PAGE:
Seeking guidance.

My legs were feeling dead tired as I ran what was supposed to be an easy 5 miles this early morning. Having just completed my first week of training using a plan written for me by coach and runner Max King I already see the great benefits of having such an aid in place.

image

One of the benefits of early morning runs, seeing views like this.

I am currently focused on training for my next race the Eugene Marathon. As an amateur runner with no formal training background, not even at the high school level as I was deprived of that opportunity as the school I went to had no track team while I attended but I digress.  I’ve for the most part been winging it as best I can. I came into distance running late in life as I ran my first half trail marathon in 2009 and first road marathon in 2010. Since then I’ve been hooked and now run ultra marathons as well. However my gradual improvements in running fitness, racing times and increased distances have been haphazard. As I never considering myself a “serious” runner with a lot of disposable income, I’ve done the best I can by learning as many do. Reading magazines, books, blogs and online articles. I’ve gone to free local running group gatherings, free talks given by local running greats at shoe stores and other venues. I have no doubt learned much but that can take me only so far.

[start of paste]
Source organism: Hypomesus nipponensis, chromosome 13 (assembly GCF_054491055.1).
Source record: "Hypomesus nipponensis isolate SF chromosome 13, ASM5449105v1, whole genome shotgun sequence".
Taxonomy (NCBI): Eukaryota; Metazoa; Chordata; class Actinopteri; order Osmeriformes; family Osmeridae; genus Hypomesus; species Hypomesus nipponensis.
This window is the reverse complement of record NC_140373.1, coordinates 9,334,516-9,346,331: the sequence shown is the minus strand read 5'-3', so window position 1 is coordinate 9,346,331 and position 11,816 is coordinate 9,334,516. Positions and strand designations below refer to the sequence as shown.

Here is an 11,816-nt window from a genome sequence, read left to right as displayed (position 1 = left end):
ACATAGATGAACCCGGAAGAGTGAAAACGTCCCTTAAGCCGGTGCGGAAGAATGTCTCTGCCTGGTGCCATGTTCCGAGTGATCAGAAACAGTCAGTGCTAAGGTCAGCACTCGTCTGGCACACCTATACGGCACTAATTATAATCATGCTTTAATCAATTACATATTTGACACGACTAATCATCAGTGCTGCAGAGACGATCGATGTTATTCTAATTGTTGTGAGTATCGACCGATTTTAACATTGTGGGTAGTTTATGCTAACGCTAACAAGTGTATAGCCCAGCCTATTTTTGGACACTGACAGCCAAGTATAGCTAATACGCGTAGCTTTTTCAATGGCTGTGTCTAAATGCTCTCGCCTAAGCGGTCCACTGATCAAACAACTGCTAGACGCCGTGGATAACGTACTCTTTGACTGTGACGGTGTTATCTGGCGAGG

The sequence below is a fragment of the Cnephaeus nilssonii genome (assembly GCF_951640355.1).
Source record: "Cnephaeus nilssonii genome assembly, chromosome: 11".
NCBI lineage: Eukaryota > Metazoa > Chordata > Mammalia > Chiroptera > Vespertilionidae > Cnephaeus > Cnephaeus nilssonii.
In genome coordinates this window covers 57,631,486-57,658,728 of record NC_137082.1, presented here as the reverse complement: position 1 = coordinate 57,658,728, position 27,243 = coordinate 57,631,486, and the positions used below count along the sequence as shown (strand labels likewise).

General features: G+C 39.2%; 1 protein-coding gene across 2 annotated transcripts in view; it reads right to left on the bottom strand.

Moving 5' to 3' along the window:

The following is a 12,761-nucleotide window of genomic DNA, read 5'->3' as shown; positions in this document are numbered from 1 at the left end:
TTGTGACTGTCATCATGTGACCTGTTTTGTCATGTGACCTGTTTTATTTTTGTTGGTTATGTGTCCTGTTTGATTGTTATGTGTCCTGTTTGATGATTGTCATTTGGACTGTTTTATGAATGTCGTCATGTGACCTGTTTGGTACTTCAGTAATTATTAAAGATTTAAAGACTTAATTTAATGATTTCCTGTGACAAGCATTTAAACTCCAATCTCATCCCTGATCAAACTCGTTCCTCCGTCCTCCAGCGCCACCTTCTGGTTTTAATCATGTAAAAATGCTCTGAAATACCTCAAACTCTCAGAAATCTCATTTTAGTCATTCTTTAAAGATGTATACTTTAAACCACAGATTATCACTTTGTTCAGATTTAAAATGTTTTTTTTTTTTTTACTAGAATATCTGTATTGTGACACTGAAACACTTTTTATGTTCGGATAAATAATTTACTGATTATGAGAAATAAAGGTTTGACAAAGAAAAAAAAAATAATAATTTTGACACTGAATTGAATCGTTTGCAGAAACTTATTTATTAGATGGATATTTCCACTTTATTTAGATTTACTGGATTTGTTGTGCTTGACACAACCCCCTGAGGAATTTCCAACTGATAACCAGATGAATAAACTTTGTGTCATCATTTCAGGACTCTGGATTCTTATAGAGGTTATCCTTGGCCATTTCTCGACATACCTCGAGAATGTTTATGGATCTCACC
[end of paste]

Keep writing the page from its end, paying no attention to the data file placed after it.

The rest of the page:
This year I’ve decided to limit how many races I will do and instead will focus on doing a few of them as best I can. My goal is to push myself to trying to get closer to breaking the 3 hour finish time in the marathon, complete and improve upon a 50 mile race I did last year and finish up with running my first 100 mile ultra. I had some ideas on how to train for these endevors, but I also was a bit confused on how to proceed. How does one focus on a road marathon and try for a personal record and yet not lose any necessary fitness for running mountain ultras? I didn’t want to sacrifice a race later in the year to do well in the first one on the schedule. Fortunately for me I live in a town where ample accomplished runners live and train. One of them is Max King. For those who may not be familiar with his running accomplishments lets just say he’s a jack of all trades who not only can compete in events like the Olympic trials for the marathon, run flat 100k road races, race in 50k, 50 mile and 100 mile ultras, but he’s competitive in every race he runs and often comes out on top. Max offers a free weekly speed work session open to all abilities called TPG (Tuesday Performance Group).  A few weeks ago after attending such a work out I approached him and presented my dilema. He generously started rattling off all kinds of suggestions and good advice to me on how to train for these three very different races and my brain was quickly swirling with words like tempo runs, hill work, locations to train, what to focus on now as opposed to later, etc. I quickly realized I wasn’t absorbing all he was sharing to me. So then it dawned on me to ask him if he’d be willing to write up a training plan for my marathon race and he agreed. Boy I didn’t realize what I was getting into. I’ve run weekly tempos but not multi week ones before. And this last weekend he had me running hills one day followed by doing a 13 mile progression run finising the last third at marathon pace the next day. Whew that was tough!  But now I clearly see the benefit of seeking advice from an experienced runner/coach. These type of weekly workouts are not what I would have prescribed for myself. Although he is not coaching me day to day I already can see how much better prepared I will be for the race by having a focused plan tailored to my abilities and goals.  If I could afford a coach to work with me week in and week out I would, but at least this is a step in that direction for me. So those of you who have never tried seeking out a coach I’d highly recommend doing so.  Even if your financial resources limit you even the most basic level of coaching will help make you a better runner.   Now onwards to another week of challenging work outs.  Happy trails!